Framework Action to Adjust State Recreational Red Snapper Catch Limits
The Council reviewed a draft framework action that considers adjusting individual state private recreational red snapper catch limits. NOAA Fisheries has been using the federal Marine Recreational Information Program (MRIP) in concert with landings and effort data collected from Gulf state data collection programs to monitor private recreational red snapper seasons. Adjustments to the state-specific catch limits are being considered to account for the harvest monitoring programs used by each state. The Council will resume work on this document at its January 2021 meeting.
An interim analysis of gray triggerfish, using video surveys to estimate abundance, showed that the gray triggerfish stock size has been increasing, especially in the eastern Gulf, and that catch limits can be increased. The Council’s Scientific and Statistical Committee recommended increasing the gray triggerfish acceptable biological catch limit to 456,900 pounds whole weight, which allows the Council to increase the gray triggerfish annual catch limit. In an effort to realize potential increases in catch limits before the end of the 2021 recreational fishing season, the Council decided to address changes to the gray triggerfish acceptable biological catch, annual catch limits, and annual catch targets in a standalone document. The Council plans to take final action on this document at its January 2021 meeting. The Council is also considering modifications to the gray triggerfish recreational fixed closed seasons and will consider that action in a separate framework action that will also address changes to the vermilion snapper recreational bag limit.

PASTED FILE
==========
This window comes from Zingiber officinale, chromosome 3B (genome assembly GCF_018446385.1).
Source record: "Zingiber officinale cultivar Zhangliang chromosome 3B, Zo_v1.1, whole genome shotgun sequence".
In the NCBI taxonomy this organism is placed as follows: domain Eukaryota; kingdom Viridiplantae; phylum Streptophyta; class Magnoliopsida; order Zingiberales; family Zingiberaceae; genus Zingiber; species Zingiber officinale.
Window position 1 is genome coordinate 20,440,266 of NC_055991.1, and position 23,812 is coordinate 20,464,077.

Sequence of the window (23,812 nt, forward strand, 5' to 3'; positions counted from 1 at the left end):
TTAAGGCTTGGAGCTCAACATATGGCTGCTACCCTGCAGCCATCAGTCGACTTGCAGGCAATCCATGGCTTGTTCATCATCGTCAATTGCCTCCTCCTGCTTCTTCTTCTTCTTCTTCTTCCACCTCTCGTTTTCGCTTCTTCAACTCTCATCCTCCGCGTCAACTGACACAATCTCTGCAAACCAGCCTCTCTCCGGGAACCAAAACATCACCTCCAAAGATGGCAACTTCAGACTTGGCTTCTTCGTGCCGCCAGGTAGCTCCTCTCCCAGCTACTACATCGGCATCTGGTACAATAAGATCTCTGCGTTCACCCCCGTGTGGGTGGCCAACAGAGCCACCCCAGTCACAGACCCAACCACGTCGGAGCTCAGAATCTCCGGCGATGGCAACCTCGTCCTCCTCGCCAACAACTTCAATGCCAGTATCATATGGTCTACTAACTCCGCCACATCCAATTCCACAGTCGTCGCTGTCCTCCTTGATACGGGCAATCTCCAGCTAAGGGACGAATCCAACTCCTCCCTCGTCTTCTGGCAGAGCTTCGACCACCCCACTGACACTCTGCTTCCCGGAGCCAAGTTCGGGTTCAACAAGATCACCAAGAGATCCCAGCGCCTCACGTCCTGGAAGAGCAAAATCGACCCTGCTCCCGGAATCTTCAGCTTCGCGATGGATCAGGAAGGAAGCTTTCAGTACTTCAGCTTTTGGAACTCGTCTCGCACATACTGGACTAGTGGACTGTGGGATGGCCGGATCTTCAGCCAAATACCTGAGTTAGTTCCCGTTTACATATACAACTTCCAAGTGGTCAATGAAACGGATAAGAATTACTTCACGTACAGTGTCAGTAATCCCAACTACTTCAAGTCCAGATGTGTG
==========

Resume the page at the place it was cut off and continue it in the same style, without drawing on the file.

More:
The SEDAR 67 stock assessment of vermilion snapper determined that the stock is not overfished and is not experiencing overfishing. The assessment used updated recreational catch and effort estimates from the Marine Recreational Information Program’s Fishing Effort Survey. Based on the results of the assessment, the Council’s Scientific and Statistical Committee recommended increasing the vermilion snapper catch limits to reflect the new landings information. The Council worked on a draft framework action that considers increasing the vermilion snapper overfishing limit, acceptable biological catch, and annual catch limits. The Council also decided to consider increasing the recreational bag limit for vermilion snapper, including a 15-fish recreational bag limit, and eliminating the species-specific recreational bag limit, while retaining vermilion snapper as part of the 20-reef fish aggregate recreational bag limit. In order to allow catch limit changes to move ahead quickly, the Council decided to address the change in the recreational bag limit in the framework action that also considers gray triggerfish fixed closed seasons.
The most recent update assessment of lane snapper used catch and effort data from the Marine Recreational Information Program’s Fishing Effort Survey, and allows for a relative increase in the acceptable biological catch. The Council heard recommendations from its Reef Fish Advisory Panel and reviewed a draft framework action that considers modifying catch limits and an accountability measure for lane snapper. The Council chose a preferred alternative that would modify the lane snapper overfishing limit, acceptable biological catch, and annual catch limits based on the recommendation of the Scientific and Statistical Committee for 2020 and subsequent years from the updated yield projections, as presented to the SSC in March 2020. This would not set an annual catch target for lane snapper. The Council also selected a preferred alternative that would modify the in-season closure accountably measure, so that if the annual catch limit is met in a given year, harvest of lane snapper would be prohibited by the recreational and commercial sectors for the remainder of that fishing year. The Council plans to take final action on this document during its January 2021 meeting.